Shortly after Supreme Court Justice Antonin Scalia died last weekend, Texas Sen. Ted Cruz turned to U.S. history to explain why the Senate should block any nominee President Obama puts forward, regardless of his or her résumé.
“We have 80 years of precedent of not confirming Supreme Court justices in an election year,” Cruz said on stage at Saturday’s Republican debate in Greenville, S.C.
“There is a long tradition that you don’t do this,“ he added the next day on NBC’s “Meet the Press.”
Cruz’s argument — which Florida Sen. Marco Rubio has also been making — is bunk. First of all, the Senate confirmed a Supreme Court justice in an election year less than three decades ago: Justice Anthony Kennedy, a Ronald Reagan nominee, who was approved by the Senate on Feb. 3, 1988, nine months before Election Day. And even if you rule out Kennedy because Reagan originally nominated him the previous November, Cruz’s 80-year time frame still doesn’t hold up: Justice Frank Murphy was selected by Franklin D. Roosevelt on Jan. 4, 1940, and confirmed 12 days later.
That said, Cruz is correct that it’s rare for a president to nominate — and to see the Senate confirm — a Supreme Court justice in an election year. But he’s wrong about the reason why this is rare. It’s not because of some sort of “long tradition” of presidential passivity or Congressional obstruction. Instead, it’s because Supreme Court justices almost never vacate their seats the same year as an election, either willingly or unwillingly, like Scalia.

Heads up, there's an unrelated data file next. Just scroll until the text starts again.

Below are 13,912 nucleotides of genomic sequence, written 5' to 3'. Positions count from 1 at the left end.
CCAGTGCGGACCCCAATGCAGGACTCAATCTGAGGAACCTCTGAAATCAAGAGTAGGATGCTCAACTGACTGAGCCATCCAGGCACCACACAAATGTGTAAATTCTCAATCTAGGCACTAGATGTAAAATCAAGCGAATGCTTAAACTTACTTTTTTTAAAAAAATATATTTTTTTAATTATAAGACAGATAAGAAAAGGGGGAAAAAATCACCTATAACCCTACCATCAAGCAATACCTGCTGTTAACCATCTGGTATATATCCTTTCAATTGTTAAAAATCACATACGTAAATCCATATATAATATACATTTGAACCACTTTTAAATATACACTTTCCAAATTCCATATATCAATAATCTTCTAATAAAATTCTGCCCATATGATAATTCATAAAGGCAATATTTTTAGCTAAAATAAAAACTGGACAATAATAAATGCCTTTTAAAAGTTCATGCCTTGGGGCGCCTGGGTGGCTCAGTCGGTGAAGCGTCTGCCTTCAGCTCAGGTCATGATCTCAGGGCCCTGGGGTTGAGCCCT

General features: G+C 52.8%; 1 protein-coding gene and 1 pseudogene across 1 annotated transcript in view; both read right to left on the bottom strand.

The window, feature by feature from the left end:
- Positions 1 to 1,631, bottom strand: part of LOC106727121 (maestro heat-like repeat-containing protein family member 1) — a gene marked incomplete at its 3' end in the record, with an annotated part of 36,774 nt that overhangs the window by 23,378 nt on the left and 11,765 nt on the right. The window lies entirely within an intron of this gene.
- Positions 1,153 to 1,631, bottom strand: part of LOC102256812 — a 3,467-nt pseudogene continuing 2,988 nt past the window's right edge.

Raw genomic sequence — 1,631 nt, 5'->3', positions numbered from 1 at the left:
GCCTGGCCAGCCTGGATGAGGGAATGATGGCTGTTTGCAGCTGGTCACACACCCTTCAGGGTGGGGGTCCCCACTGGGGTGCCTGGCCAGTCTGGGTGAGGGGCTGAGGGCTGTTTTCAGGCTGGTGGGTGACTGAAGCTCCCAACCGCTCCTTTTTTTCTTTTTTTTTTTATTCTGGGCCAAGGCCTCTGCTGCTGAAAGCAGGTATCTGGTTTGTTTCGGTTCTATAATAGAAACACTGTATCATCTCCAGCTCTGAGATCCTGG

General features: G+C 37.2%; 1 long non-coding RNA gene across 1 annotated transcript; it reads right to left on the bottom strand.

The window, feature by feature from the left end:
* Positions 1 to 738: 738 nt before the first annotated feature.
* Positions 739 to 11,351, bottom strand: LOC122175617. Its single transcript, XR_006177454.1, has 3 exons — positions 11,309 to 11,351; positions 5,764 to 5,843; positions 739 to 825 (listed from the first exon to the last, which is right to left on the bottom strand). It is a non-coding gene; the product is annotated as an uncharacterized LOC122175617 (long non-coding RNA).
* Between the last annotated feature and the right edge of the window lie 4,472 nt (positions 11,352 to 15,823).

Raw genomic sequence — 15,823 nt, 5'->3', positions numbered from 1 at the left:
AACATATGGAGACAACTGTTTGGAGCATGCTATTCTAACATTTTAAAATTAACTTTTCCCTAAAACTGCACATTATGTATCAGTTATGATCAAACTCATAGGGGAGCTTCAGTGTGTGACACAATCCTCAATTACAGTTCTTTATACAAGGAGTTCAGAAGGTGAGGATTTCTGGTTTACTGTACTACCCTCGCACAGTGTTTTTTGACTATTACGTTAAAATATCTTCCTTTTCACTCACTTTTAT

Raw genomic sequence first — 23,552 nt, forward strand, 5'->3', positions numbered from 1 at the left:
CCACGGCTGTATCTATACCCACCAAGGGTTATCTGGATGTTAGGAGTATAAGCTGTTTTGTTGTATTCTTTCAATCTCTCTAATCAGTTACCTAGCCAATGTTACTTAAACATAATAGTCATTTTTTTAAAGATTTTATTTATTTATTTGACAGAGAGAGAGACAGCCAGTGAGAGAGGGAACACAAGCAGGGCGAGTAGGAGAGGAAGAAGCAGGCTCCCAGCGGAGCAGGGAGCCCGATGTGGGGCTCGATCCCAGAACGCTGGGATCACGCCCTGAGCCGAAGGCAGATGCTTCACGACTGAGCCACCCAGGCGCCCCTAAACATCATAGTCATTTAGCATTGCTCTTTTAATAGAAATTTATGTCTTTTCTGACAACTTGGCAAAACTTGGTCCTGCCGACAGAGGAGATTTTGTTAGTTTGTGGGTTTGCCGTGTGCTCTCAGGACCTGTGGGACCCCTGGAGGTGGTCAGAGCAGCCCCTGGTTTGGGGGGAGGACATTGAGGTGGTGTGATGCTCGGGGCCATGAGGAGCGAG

Over the last eight decades, in fact, it’s only happened twice: in 1940, as noted above, and several elections later, in 1968. Only in 1968 did the president’s picks fail. Every other time a Supreme Court seat has opened up in an election year since the start of the 20th century — once in 1932, twice in 1916, once in 1912 — the president has nominated a replacement and the Senate has voted to confirm.
As PolitiFact puts it, “vacancies in an election year are rare, especially in Cruz’s time frame. As such, it’s hard to argue that there is any tradition in filling seats.”